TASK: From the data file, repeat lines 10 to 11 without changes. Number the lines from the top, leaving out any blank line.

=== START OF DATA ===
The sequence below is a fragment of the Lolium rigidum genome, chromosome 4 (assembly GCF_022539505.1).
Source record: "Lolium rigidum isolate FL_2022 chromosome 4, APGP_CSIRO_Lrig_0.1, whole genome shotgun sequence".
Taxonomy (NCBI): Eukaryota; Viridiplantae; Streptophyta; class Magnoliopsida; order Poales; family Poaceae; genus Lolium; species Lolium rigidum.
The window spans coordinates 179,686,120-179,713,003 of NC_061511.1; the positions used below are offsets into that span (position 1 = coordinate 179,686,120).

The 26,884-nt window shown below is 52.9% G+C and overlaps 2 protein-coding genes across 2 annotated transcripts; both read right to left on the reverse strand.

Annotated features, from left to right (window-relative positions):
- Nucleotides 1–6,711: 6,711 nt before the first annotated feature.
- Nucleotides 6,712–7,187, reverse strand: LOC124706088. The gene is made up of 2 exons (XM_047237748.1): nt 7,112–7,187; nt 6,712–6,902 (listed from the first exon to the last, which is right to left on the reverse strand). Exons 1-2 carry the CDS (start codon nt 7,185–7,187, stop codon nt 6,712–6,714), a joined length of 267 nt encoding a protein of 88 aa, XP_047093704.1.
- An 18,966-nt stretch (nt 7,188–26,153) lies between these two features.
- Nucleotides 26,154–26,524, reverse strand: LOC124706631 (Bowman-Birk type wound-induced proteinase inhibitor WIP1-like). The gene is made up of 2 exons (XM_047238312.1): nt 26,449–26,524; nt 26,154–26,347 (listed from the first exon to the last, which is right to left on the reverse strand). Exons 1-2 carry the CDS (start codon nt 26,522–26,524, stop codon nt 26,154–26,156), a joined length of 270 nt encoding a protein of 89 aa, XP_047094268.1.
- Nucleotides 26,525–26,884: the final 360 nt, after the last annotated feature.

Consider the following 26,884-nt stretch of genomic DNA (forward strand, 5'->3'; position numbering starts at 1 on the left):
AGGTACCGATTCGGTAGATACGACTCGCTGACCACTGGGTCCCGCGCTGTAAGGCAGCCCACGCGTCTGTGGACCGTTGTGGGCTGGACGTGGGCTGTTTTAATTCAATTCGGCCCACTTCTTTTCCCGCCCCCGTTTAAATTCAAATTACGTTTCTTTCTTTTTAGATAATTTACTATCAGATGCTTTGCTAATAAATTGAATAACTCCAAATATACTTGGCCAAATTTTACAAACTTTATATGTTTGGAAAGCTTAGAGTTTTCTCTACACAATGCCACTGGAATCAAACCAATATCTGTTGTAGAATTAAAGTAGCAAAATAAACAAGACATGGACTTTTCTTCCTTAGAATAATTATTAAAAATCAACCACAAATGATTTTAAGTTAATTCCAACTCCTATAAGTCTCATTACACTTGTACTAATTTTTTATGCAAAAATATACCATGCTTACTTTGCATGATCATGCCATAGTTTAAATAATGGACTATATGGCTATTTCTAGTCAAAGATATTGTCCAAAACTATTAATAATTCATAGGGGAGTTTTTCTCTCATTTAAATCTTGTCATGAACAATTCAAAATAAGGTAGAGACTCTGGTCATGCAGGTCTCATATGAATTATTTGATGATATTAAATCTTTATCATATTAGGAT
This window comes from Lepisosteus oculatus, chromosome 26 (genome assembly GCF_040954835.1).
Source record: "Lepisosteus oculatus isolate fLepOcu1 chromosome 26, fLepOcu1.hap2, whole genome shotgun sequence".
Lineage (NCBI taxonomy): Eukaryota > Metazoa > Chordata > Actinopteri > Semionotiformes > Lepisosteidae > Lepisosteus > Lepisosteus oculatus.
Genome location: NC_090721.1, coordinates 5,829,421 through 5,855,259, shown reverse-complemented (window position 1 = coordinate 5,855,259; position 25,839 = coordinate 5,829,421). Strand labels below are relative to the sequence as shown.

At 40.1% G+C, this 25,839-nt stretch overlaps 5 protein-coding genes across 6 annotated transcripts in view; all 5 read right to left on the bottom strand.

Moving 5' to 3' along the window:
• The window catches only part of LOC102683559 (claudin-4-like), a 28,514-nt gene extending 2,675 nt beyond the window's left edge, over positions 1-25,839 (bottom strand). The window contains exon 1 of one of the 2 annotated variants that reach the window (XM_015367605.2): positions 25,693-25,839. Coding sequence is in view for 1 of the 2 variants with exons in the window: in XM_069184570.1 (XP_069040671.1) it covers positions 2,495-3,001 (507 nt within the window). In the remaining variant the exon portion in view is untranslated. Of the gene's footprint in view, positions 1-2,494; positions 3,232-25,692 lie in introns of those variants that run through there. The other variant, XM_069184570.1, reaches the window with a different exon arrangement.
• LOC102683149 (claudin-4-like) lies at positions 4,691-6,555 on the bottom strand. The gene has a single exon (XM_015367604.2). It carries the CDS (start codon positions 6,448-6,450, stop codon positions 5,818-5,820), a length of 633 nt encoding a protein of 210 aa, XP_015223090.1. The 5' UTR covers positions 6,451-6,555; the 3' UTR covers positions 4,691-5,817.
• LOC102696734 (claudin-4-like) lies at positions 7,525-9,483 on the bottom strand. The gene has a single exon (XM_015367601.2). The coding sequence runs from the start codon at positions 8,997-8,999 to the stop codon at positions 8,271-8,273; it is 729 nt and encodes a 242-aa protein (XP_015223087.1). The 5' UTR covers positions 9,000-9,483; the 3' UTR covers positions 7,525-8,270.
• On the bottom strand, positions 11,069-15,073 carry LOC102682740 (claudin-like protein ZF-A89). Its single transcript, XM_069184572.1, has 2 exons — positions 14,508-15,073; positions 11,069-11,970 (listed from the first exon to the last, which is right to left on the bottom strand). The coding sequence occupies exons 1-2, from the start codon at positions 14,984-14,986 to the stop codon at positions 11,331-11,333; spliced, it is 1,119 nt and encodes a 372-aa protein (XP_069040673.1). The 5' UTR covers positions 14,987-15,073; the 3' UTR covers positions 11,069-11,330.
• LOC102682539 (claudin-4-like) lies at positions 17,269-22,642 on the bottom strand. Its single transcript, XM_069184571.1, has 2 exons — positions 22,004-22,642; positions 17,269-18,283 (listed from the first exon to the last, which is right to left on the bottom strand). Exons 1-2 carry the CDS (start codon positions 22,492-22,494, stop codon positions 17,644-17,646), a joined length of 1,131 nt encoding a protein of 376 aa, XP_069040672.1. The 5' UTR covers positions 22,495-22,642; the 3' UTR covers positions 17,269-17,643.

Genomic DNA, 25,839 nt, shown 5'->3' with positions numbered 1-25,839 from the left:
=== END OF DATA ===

- Nucleotides 26,154–26,524, reverse strand: LOC124706631 (Bowman-Birk type wound-induced proteinase inhibitor WIP1-like). The gene is made up of 2 exons (XM_047238312.1): nt 26,449–26,524; nt 26,154–26,347 (listed from the first exon to the last, which is right to left on the reverse strand). Exons 1-2 carry the CDS (start codon nt 26,522–26,524, stop codon nt 26,154–26,156), a joined length of 270 nt encoding a protein of 89 aa, XP_047094268.1.
- Nucleotides 26,525–26,884: the final 360 nt, after the last annotated feature.